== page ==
his experience and the successful development of the inbred-hybrid concept for providing hybrids to producers, Sprague had great foresight in the future direction of corn research during the last half of the twentieth century. He recognized there would be a rapid transition from the prominence of publicly supported breeding programs before World War II to the rapid expansion of the commercial hybrid-seed-corn industry after World War II. He encouraged and supported the publicly supported agencies to emphasize high-risk long-term research agendas; the applied aspects of line and hybrid development would be the main focus of the commercial seed industry.
Sprague also realized that development and improvement of germplasm resources would be necessary to maintain the genetic improvement of lines and hybrids. He was a strong proponent of the recurrent selection methods developed in the 1940s for genetic improvement of maize germplasm. He developed synthetic cultivars during the 1930s and 1940s that were the basis of his selection studies. Continued selection within the synthetic cultivars was conducted and they were integrated with line and hybrid development programs. One of these synthetic cultivars, Iowa Stiff Stalk Synthetic, became an important germplasm source of inbred lines that were, and continue to be, prominent in the pedigrees of hybrids in the U.S. Corn Belt during the last fifty years. It is estimated that 40% to 45% of U.S. hybrids include germplasm whose origin traces to Iowa Stiff Stalk Synthetic.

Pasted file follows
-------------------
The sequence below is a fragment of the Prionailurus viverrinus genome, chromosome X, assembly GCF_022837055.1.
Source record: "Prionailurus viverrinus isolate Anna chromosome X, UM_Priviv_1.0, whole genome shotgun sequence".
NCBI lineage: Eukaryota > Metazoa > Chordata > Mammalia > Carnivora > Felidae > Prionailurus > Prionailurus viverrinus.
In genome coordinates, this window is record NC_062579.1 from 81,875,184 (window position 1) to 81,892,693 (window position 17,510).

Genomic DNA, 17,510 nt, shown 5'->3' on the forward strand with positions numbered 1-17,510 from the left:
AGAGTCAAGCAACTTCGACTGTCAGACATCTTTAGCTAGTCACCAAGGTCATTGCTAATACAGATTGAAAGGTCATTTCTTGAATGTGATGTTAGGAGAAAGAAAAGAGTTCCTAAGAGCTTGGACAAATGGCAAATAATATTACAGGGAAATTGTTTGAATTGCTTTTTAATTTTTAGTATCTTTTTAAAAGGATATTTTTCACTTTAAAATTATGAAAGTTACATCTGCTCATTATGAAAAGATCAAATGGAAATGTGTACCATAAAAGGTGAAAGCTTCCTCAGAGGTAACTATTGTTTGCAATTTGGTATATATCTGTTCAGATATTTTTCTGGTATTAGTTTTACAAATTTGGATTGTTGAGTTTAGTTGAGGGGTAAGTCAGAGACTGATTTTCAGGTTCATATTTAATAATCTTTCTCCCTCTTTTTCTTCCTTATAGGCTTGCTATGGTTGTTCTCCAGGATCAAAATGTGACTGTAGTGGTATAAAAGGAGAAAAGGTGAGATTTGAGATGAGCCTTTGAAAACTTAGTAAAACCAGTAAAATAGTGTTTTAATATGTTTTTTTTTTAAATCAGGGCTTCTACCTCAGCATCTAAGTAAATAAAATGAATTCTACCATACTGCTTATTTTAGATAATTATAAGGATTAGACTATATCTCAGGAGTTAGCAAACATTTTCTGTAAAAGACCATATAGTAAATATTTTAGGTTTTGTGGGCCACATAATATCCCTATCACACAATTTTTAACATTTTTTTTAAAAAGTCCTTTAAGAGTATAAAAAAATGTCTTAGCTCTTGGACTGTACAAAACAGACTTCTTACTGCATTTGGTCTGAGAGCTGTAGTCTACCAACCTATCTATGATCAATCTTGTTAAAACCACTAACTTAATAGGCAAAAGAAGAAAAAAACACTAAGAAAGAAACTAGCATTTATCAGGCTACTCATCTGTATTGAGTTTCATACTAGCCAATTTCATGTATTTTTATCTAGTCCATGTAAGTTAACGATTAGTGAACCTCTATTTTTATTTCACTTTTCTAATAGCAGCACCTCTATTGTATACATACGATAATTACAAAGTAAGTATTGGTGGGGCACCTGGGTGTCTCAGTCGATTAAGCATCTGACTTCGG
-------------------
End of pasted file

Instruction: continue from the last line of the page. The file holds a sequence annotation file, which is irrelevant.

George F. Sprague is recognized nationally and internationally for his contribution to the successful implementation of the inbred-hybrid concept for developing superior corn hybrids. In the developed areas of the world, hybrid corn is grown on nearly all of the maize-growing area and the percentage of hybrid maize has increased in the lesser